The reason we all use so much bandwidth these days: video represented 64 percent of all consumer Internet traffic and 55 percent of all mobile traffic in 2014.
And that trend is going to increase. In the U.S. market, time spent interacting with digital media has been growing on mobile, if flat on PCs and other devices, since 2008.
Of course, it sometimes helps to remember where we have come from. In 1995, the year before the Telecommunications Act of 1996, the first major reform of U.S. communications law since 1934, only about 10 percent of Americans used the Internet at all.
At the time, the key to spurring innovation and competition was thought to be allowing access into the voice business. It might sound crazy, but that’s what people thought.
The point is that some of us learned from that experience. And what we learned was that it is hard to impossible to predict the future, because the framework one is using is going to be proven wrong.
Imagine you are in 1995, and assigned to a research project, as I was, in 1995. The task was to examine the impact of a range of new technologies on communications pricing and therefore industry revenue.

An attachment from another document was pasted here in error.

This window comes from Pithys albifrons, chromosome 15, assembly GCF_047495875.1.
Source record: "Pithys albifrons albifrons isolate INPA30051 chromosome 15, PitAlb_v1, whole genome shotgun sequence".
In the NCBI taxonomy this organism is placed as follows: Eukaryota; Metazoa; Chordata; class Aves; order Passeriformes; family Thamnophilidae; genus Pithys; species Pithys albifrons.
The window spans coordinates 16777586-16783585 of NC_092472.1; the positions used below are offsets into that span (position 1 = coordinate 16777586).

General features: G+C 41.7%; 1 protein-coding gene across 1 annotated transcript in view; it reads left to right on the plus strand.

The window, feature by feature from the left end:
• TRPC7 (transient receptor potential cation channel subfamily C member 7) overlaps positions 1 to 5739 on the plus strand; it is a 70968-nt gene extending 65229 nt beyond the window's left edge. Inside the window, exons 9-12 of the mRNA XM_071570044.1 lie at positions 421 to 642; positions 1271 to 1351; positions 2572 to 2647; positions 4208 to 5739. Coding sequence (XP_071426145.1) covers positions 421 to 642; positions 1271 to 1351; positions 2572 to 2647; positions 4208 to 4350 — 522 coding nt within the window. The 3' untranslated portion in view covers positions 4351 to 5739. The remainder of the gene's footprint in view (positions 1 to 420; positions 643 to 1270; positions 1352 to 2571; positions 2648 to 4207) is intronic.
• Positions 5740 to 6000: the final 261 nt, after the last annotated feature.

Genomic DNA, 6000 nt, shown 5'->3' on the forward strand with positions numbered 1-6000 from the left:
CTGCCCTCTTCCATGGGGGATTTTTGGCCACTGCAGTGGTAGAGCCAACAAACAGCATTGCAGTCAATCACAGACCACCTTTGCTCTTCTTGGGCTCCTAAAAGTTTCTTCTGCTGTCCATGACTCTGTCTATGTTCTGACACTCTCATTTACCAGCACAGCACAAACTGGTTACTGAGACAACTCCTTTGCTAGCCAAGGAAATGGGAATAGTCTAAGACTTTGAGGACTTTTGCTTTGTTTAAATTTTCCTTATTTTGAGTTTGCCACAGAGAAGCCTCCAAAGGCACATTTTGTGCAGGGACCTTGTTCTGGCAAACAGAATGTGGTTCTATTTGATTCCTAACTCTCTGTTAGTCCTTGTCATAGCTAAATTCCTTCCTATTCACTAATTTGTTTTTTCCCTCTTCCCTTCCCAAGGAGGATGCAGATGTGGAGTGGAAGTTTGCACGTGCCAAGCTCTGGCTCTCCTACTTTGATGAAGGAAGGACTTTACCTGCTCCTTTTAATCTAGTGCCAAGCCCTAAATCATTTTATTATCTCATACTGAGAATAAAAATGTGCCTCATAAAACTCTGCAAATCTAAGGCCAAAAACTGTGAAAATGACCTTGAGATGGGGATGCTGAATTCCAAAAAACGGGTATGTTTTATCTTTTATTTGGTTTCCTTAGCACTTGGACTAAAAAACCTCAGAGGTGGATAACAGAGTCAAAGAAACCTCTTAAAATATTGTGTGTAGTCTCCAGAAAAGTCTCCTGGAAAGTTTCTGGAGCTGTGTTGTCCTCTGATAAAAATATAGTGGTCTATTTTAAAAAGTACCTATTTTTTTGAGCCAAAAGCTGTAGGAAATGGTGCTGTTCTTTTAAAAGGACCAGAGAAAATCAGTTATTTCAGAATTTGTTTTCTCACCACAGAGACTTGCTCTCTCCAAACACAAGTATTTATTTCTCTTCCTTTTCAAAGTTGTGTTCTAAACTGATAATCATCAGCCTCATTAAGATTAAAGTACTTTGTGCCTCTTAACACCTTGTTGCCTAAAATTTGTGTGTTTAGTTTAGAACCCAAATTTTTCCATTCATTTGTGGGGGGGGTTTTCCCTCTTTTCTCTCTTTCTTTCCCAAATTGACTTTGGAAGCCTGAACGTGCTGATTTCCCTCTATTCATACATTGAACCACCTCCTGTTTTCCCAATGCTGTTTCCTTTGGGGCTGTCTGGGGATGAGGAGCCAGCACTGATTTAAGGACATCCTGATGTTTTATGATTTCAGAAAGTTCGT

Consider the challenges. This was a time when only 10 percent of people used the Internet, a time when mobile usage was about the same.
We were making forecasts three years before the founding of Google. The web browser many of us were using was “Alta Vista.” We were about a year after the creation of what became the Netscape Mosaic browser.
It wasn’t clear whether voice over frame relay, voice over ATM or voice over IP was going to become widespread, at least in the business markets.
We were two years from the start of the Internet bubble and five years before the top of the Internet bubble, six years before the crash, which ultimately destroyed $5 trillion in telecom asset value.
The Telecommunications Act of 1996 had not yet been passed.
And we were just nine years after the AT&T monopoly had been broken up, creating eight firms, none of whose brand names--with the exception of AT&T-- continue to be used today. And the firm using AT&T’s name is not the former AT&T.
We were forecasting 17 years before the iPhone and 15 years before the iPad.
The main point is that our forecasts were based on an extrapolation of present trends. We could not correctly model the Internet, ubiquitous mobile adoption, smartphones, applications using Internet Protocol.
We could not model an unprecedented wave of telecom investments and then massive destruction of communications wealth and assets, within just a few years.
The clear lesson some of us learned was that things we are not looking at are going to have more impact on the future course of things than the things we are looking at. We also learned the futility of linear forecasts.